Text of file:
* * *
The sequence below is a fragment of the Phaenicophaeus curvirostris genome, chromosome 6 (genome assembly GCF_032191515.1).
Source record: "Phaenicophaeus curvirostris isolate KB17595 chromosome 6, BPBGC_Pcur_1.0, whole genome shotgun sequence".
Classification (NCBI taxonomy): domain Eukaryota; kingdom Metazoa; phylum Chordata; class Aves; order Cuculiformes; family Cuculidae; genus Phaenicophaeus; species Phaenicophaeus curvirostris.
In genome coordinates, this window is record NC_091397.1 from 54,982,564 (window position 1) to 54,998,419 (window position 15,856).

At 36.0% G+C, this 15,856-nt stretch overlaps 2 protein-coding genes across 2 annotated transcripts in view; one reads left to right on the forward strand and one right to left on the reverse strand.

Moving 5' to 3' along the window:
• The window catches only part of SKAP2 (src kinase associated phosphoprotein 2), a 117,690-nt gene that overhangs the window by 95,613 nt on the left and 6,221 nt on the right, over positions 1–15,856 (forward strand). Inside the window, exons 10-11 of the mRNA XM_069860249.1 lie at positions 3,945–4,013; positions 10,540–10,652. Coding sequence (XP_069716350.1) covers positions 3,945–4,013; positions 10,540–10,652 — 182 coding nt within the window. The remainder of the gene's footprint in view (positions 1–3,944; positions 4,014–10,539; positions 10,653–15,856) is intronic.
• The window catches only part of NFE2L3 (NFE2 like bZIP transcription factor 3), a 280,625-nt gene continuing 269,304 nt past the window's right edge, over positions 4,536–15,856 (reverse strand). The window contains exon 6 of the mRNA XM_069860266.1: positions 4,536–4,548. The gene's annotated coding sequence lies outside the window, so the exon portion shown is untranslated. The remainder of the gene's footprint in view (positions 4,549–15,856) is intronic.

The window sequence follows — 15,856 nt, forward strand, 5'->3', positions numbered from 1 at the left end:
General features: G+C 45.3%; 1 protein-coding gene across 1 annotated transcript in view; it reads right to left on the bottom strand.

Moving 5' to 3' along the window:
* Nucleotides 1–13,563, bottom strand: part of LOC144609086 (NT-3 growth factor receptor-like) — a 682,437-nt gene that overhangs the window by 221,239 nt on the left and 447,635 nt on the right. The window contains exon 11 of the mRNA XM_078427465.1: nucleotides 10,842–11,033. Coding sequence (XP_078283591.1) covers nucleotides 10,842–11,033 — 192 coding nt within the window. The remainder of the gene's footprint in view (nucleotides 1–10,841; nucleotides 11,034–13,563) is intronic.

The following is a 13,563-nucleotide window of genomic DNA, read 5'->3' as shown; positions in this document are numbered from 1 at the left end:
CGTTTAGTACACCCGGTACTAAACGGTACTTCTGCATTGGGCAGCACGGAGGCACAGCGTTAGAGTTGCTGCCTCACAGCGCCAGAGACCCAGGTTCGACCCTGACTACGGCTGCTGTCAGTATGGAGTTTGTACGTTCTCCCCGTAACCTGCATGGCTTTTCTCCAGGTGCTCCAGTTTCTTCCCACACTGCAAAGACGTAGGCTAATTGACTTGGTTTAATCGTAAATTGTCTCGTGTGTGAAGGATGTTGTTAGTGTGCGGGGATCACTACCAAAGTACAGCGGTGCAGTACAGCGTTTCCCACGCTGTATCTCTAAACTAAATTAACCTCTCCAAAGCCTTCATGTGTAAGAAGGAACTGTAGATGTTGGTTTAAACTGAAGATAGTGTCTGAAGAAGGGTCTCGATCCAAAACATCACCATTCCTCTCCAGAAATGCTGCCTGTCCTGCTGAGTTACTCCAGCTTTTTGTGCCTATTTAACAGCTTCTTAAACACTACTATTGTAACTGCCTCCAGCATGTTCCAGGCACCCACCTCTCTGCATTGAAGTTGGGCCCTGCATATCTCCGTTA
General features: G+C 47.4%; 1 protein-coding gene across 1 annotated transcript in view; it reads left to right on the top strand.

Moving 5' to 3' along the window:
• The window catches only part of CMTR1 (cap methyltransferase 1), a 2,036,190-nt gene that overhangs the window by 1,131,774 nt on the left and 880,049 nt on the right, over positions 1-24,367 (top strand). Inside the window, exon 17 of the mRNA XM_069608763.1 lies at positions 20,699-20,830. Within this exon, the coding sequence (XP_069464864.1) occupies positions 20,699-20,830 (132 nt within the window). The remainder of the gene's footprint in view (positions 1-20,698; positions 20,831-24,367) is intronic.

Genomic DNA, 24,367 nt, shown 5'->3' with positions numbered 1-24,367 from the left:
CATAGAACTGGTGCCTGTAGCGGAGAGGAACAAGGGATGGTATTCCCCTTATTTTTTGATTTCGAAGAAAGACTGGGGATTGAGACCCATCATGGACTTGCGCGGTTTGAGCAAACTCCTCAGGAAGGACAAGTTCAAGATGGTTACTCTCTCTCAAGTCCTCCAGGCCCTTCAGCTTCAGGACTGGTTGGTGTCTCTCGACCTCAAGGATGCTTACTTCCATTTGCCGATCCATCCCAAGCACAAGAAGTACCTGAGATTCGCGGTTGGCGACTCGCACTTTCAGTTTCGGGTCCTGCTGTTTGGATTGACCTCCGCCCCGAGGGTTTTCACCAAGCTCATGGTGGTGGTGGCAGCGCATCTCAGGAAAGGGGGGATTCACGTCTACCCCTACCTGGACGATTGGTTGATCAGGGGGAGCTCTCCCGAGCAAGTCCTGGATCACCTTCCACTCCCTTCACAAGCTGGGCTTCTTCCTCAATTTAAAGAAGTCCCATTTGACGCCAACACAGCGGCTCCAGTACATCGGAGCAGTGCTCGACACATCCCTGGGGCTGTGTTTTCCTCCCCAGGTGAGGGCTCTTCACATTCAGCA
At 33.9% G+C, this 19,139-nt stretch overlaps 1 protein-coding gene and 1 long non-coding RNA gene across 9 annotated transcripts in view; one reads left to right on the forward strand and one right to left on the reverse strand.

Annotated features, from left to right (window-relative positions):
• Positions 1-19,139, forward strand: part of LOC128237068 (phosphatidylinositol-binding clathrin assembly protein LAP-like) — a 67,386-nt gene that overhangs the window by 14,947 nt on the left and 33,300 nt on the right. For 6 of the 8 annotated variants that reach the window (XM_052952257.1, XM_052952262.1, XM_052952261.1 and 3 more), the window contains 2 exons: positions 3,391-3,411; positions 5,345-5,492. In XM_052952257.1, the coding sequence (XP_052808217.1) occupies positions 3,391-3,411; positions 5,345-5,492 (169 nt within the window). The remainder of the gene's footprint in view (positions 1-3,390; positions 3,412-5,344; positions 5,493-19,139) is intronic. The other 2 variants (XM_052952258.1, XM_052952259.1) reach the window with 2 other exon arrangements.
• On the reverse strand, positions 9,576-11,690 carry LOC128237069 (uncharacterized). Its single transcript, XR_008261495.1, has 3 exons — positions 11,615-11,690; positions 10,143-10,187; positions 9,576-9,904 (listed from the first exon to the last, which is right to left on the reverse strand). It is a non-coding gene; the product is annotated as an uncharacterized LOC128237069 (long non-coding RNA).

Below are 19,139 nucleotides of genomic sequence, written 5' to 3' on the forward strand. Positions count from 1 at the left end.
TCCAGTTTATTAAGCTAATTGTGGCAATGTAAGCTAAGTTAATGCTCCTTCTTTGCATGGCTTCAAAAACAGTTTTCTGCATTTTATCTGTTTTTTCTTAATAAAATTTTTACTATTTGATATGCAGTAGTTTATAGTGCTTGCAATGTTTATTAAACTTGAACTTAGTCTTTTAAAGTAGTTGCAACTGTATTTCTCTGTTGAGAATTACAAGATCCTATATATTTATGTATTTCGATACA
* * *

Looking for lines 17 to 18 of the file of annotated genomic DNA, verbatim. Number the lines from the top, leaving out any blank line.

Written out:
• The window catches only part of CMTR1 (cap methyltransferase 1), a 2,036,190-nt gene that overhangs the window by 1,131,774 nt on the left and 880,049 nt on the right, over positions 1-24,367 (top strand). Inside the window, exon 17 of the mRNA XM_069608763.1 lies at positions 20,699-20,830. Within this exon, the coding sequence (XP_069464864.1) occupies positions 20,699-20,830 (132 nt within the window). The remainder of the gene's footprint in view (positions 1-20,698; positions 20,831-24,367) is intronic.

Genomic DNA, 24,367 nt, shown 5'->3' with positions numbered 1-24,367 from the left: